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Browsing by Author "Kurki, Jaakko"

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  • Kurki, Jaakko (2019)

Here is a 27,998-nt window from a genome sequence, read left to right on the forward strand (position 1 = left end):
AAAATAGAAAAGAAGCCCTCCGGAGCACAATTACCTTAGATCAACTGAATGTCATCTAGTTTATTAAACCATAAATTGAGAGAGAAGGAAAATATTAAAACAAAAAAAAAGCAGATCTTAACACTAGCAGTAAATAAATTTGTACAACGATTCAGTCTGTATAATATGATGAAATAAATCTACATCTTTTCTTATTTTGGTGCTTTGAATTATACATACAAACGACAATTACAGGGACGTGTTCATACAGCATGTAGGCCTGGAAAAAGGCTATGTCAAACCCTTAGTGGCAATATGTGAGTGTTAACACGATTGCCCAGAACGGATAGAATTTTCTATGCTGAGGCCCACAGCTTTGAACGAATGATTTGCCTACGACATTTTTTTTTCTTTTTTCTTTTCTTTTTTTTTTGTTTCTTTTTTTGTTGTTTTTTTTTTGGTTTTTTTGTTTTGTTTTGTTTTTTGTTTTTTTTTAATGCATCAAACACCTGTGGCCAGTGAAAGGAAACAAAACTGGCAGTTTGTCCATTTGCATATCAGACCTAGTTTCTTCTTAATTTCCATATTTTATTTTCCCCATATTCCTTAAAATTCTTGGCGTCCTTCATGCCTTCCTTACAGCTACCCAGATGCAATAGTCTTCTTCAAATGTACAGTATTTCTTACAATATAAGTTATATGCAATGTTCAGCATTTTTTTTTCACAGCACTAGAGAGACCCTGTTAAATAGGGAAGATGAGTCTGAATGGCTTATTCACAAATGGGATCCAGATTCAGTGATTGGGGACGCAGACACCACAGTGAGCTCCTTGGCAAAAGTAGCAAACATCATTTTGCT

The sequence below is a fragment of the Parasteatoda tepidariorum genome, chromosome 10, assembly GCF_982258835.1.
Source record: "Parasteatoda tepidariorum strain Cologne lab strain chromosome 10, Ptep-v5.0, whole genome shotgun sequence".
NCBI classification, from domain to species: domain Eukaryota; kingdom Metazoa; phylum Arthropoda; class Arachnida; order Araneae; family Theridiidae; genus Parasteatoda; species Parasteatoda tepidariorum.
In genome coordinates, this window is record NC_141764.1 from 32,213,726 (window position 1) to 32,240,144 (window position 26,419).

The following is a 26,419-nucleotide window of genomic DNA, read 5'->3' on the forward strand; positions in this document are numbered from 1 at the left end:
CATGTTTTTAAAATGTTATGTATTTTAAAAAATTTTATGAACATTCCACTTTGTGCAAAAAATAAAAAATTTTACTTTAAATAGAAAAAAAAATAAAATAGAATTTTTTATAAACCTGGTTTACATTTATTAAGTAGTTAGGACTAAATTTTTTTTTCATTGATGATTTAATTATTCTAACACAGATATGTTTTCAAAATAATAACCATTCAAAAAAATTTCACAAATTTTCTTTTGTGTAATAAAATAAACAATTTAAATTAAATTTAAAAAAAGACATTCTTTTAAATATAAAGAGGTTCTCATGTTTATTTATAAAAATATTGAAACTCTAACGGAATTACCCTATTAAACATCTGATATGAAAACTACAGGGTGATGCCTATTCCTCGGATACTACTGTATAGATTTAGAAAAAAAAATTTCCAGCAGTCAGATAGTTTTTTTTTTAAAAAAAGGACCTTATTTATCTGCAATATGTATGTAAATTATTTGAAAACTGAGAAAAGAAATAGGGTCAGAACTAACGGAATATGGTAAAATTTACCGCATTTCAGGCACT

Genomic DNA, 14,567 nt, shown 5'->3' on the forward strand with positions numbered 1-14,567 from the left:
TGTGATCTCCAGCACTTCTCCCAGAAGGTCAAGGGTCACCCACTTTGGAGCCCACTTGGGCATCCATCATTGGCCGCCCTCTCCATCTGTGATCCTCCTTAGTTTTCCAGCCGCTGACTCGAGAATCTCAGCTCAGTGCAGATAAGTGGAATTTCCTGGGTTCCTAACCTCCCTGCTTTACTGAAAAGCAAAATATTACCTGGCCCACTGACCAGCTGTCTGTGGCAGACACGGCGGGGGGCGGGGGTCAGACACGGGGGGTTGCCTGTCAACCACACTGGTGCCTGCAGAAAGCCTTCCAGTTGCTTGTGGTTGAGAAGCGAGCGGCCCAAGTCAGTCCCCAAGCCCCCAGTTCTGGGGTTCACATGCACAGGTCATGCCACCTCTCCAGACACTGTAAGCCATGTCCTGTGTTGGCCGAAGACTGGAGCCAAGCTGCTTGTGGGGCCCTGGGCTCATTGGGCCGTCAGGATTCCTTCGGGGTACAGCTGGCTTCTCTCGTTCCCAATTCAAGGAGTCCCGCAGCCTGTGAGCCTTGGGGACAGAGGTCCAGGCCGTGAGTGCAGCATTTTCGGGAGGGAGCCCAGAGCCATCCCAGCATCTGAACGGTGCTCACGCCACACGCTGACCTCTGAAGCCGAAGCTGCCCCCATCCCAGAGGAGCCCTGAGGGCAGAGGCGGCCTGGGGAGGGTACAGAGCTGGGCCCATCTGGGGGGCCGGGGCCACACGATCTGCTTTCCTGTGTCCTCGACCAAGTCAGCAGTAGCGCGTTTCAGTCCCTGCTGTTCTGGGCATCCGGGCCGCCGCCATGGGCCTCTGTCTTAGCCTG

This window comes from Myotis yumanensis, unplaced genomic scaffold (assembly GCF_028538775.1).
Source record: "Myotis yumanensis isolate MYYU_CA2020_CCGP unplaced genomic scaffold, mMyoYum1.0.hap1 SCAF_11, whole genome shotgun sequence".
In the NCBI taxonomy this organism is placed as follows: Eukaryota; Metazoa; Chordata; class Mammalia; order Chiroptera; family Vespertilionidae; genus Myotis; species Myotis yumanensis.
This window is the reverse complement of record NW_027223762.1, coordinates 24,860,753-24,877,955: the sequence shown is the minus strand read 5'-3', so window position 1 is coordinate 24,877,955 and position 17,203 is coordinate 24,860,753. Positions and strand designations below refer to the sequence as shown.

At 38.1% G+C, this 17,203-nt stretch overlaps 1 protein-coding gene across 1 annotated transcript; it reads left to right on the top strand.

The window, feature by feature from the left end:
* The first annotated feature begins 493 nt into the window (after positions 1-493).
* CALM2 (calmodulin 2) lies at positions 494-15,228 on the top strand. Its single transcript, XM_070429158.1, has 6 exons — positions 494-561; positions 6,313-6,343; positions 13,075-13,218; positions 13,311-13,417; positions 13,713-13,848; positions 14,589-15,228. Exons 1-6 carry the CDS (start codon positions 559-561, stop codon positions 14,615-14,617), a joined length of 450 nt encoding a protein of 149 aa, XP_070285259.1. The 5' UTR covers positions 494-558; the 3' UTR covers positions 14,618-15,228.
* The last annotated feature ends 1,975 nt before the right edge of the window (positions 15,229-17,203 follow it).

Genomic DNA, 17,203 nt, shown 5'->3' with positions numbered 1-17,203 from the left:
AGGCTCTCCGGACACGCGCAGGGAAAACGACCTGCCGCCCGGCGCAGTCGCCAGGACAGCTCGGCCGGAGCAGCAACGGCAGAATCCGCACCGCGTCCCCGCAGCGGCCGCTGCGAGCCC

Wage discrimination occurs when employees of equal productivity receive different wages due to characteristics such as ethnicity, sex, or nationality, which do not affect their productivity directly. One of the common challenges in empirical research on wages has always been the challenge of determining individual employees` productivity. Professional sports leagues such as NBA (National Basketball Association) provide an ideal setting for the study of salary discrimination, as the salaries, players` backgrounds, and different statistical measures of players` performance throughout their whole careers are available publicly. Therefore, economists have used professional sports leagues when studying salary discrimination by ethnicity or nationality. The objective of this research is to find out whether salary discrimination by nationality occurs in the NBA during the period between 2016 and 2018. The research consists of a literature review that introduces previous findings on salary discrimination by nationality in the NBA, and an empirical part which aim is to find out whether this discrimination still occurs in the 2016 – 2018. The dataset of this thesis consists of statistics that measure NBA players' on-court performance and salary during the 2016 – 2017 and 2017 – 2018 seasons, as well as their nationality, and physical attributes. The empirical analysis is carried out using linear regression-analysis, which has been a standard in previous researches on salary discrimination by nationality in the NBA. Moreover, this study applies Blinder-Oaxaca decomposition, which is one of the standard tools used in salary discrimination studies in general. The statistical analysis of this study does not find discrimination by nationality against either foreign or domestic born NBA-players during our sample period. Nevertheless, foreign players earn, on average, around USD 500,000.00 higher annual salaries than their American contemporaries. However, according to our analysis, this difference is explained by foreign players' on-court performance rather than their nationality. Some previous researches find that foreign players from large economic markets receive sizeable salary premiums due to marketing possibilities in their home countries. However, this study does not find the market size of a player's home country to have a statistically significant effect on their salaries. The earliest literature on salary discrimination by nationality in the NBA dates back to the 1990s. Over the years, the results of previous researches have varied between foreign or domestic players being discriminated against by nationality. However, as different tools for statistical analysis on player performance have improved drastically and basketball has indeed become a global sport over the years, it seems that discrimination by nationality does not occur in the NBA anymore in 2019.